Sponsored by: Archaeological Institute of America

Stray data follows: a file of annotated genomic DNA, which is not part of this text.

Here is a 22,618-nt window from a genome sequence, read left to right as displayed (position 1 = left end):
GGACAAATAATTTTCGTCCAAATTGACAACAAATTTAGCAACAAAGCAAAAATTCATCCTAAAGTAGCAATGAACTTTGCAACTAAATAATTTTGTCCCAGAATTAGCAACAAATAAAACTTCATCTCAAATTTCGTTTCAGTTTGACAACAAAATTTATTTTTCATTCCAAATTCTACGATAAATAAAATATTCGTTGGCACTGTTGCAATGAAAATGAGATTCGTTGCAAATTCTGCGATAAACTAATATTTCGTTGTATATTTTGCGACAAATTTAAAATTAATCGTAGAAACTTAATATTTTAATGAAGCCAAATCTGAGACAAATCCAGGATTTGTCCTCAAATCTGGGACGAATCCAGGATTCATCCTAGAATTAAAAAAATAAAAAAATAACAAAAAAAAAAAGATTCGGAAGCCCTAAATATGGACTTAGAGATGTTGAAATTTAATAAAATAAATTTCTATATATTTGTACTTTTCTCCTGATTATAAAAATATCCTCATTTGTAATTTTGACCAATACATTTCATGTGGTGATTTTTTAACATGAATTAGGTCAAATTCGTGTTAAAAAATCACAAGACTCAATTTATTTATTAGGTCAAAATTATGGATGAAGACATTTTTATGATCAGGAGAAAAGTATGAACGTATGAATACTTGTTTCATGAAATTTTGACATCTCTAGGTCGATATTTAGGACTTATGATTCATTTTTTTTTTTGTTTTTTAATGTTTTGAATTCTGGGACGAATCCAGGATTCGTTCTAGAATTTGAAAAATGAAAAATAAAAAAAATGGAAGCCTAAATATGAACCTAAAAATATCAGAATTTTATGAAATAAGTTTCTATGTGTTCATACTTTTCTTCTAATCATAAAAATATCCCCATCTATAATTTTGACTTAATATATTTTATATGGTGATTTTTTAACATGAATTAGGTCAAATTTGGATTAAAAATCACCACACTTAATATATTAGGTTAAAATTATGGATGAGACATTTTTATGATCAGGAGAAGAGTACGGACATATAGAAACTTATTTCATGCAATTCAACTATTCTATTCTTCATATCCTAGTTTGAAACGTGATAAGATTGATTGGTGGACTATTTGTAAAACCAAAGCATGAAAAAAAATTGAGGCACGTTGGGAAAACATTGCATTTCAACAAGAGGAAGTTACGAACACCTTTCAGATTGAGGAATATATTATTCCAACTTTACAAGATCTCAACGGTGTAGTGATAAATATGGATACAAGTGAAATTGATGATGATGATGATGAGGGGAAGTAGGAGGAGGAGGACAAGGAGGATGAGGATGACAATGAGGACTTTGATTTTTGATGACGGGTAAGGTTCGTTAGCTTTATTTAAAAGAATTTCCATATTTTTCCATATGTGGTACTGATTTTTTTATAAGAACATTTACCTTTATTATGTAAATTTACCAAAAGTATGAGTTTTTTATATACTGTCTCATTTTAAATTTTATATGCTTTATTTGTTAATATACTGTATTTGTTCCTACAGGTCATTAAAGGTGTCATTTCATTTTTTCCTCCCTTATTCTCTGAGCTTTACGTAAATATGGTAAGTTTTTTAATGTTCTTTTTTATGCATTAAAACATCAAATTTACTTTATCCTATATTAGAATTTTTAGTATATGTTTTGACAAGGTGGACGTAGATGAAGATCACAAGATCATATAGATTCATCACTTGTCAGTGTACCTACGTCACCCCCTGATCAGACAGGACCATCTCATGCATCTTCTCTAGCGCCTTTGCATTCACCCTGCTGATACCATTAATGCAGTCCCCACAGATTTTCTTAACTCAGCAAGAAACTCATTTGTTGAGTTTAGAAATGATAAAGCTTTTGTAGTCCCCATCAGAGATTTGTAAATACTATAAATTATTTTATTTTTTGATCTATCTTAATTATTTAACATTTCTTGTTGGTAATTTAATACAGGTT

Although mostly recognized as the “breadbasket” of Rome among historians of the Graeco-Roman world, the economy of Roman Egypt was diverse and robust and included more products than just grain. Egypt housed numerous established industries which were central for the running of the empire, such as papyrus, rope, and textiles, and as the southernmost point of the Empire, it connected Rome to sub-Saharan Africa. Its Red Sea coast facilitated trade with the Arabian Peninsula and India, acting as a redistributor of luxury items and much sought-after spices, and its deserts contained large quarries of sand and limestone as well as more precious building materials such as porphyri and granite. For all its resources, it is surprising how often Egypt gets overlooked as a major economic center for the Roman Empire in major scholarship on the ancient economy. Therefore, this lecture aims to bring Egypt at the front and center of the Roman economy by investigating the global impact of its various industries and economies.